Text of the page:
For 47 years, woodworking tools and hardware cataloger/retailer Rockler Cos. has focused on serving hobbyists. But over the years, the company has built up a file of more than 100,000 business-to-business requesters and buyers. So in March, the Medina, MN-based cataloger launched a b-to-b edition, mailing 275,000 books to an even mix of house file names and prospects.
“We’ve collected business names who have ordered from pass-along catalogs or have asked to be on our mailing list,” says vice president of mail order Bill Perrizo. “So we realized an opportunity to mail them a book and see how they’d react.” At press time, early results from the book were “very encouraging, but it’s too early to gauge any patterns,” he says.
Some of the prospect names Rockler mailed to came from Stamford, CT-based list firm MeritDirect, which compiled names from Dun & Bradstreet and InfoUSA. Rockler also mailed to the subscriber files of magazines for professional woodworkers and to lists of schools, small cabinet shops, and maintenance facilities in large institutions such as hospitals “where they tend to repair furniture or build it inhouse,” Perrizo says.
Unlike the four-color consumer catalog, the b-to-b book is black-and-white. “We wanted to make it look more economical because in b-to-b costs are more important,” Perrizo says.
Although both catalogs run 156 pages and measure 10-1/2″ in length, the b-to-b edition is a half-inch wider than the consumer book (8-1/2″ vs. 8″). “This gives us more organizational opportunities,” Perizzo says. “We printed category tabs on the outside of some pages because businesses know what they need and want to find things fast, compared with consumers, who are shopping.”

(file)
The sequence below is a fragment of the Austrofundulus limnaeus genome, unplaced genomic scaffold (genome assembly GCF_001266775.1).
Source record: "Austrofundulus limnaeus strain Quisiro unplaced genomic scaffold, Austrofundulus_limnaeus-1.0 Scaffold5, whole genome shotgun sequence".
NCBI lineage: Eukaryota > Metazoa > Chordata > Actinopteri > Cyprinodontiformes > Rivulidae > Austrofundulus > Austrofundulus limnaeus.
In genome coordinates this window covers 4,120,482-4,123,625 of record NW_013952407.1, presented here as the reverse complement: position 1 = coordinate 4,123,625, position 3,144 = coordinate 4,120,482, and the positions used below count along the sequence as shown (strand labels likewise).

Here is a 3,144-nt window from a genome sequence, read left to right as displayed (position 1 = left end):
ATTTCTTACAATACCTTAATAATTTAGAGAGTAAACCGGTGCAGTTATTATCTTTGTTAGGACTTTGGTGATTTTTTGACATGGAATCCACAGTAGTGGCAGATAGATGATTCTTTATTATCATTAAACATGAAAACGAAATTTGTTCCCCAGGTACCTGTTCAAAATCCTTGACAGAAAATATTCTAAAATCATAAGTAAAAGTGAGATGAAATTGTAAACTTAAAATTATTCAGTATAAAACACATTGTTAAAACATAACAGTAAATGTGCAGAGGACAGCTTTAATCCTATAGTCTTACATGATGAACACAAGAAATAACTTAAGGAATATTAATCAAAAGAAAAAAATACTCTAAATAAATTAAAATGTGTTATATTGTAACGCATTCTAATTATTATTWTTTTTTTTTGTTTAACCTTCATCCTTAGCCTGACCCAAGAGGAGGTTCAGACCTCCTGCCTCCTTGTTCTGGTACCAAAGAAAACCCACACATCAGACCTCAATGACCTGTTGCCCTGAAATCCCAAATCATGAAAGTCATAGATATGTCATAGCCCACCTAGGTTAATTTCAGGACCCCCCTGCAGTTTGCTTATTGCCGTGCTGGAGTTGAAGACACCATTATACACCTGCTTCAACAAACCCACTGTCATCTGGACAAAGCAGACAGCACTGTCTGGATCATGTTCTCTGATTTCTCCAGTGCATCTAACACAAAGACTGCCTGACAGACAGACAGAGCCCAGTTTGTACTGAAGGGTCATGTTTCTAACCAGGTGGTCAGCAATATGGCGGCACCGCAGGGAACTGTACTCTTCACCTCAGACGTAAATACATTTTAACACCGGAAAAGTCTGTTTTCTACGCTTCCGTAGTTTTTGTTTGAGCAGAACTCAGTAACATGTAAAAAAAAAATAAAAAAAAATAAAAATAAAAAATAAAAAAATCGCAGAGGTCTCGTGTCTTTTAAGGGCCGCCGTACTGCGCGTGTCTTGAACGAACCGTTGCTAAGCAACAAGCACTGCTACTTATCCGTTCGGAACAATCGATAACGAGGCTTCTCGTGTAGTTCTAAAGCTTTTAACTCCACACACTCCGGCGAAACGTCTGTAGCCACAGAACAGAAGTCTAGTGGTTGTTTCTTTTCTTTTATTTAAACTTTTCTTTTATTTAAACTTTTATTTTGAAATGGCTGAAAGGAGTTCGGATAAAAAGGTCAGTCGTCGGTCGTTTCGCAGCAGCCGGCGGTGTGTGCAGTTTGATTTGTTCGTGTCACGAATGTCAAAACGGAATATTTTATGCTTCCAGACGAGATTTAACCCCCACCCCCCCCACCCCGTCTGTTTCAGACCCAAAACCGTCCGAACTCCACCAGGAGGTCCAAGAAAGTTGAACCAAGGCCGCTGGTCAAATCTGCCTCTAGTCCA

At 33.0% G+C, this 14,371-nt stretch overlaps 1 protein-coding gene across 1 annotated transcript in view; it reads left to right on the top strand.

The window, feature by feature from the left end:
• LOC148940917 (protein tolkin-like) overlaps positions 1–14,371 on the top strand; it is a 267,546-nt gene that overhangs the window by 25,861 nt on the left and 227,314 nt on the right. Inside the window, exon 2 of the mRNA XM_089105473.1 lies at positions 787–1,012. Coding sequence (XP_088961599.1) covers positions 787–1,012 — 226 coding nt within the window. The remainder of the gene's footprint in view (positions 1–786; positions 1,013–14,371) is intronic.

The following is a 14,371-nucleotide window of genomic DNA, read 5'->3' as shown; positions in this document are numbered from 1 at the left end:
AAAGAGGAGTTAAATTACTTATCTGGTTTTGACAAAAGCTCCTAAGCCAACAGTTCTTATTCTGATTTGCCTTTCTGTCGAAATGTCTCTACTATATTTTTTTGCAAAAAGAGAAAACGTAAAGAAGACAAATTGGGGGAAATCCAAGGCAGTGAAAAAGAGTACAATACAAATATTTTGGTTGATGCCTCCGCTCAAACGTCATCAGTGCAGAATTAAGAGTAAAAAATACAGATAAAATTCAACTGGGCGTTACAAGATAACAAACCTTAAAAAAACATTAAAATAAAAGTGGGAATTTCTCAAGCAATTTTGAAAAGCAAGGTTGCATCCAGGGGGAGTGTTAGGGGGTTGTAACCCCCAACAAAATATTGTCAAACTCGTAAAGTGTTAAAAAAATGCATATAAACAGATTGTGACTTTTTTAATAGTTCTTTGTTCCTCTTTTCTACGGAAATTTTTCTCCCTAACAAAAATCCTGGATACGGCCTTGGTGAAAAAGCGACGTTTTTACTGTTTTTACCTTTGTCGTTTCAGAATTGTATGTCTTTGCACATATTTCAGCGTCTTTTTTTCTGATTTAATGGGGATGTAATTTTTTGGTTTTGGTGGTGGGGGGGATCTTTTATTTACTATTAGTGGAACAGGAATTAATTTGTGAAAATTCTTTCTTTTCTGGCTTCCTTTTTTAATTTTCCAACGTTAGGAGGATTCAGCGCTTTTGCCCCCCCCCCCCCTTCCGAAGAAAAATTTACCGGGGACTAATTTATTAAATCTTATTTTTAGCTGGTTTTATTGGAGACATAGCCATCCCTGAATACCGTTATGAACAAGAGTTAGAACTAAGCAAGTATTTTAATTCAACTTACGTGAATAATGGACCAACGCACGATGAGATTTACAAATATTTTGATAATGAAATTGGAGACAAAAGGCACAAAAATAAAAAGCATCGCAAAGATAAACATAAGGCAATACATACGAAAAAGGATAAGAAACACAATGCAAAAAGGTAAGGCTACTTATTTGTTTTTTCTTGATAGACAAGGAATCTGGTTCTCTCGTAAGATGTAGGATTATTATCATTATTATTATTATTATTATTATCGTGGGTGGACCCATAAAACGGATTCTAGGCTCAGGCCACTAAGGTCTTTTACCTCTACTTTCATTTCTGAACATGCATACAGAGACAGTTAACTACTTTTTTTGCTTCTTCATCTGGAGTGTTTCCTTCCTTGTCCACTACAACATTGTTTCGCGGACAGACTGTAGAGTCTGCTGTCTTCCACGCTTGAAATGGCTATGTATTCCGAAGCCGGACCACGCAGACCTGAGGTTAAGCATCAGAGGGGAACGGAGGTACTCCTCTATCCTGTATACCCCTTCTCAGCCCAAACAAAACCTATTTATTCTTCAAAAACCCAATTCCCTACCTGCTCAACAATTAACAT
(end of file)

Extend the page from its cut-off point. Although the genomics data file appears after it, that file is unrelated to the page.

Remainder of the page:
As for the merchandising, Perrizo notes that the biggest difference between the books is in the pagination rather than the actual product assortment. “We put items in which we believe the business buyers are more interested in the hot spots” of the b-to-b book. For example, drawer slides are more important to the businesses Rockler targets, so they were given a prime position up front. On the other hand, professional woodworkers are less likely to need project plans “because they already know what they’re building,” so plans appear farther back in the b-to-b book than in the consumer version.
Repaginating the b-to-b version was probably a wise investment. As consultant Victor Hunter, president/CEO of Milwaukee-based Hunter Business Group, notes, when expanding into b-to-b, “you need to create a unique differentiated value and understand a segment of the market.”
But Hunter questions Rockler’s decision to make the b-to-b version a two-color book. “Bottom-feeders who depend on low-priced offerings don’t care whether your book is in black-and-white or in color,” Hunter says. “But if Rockler is looking to build its brand in b-to-b, brand loyalists will demand a clear presentation of the product — usually in color — and with lots of detailed technical information.”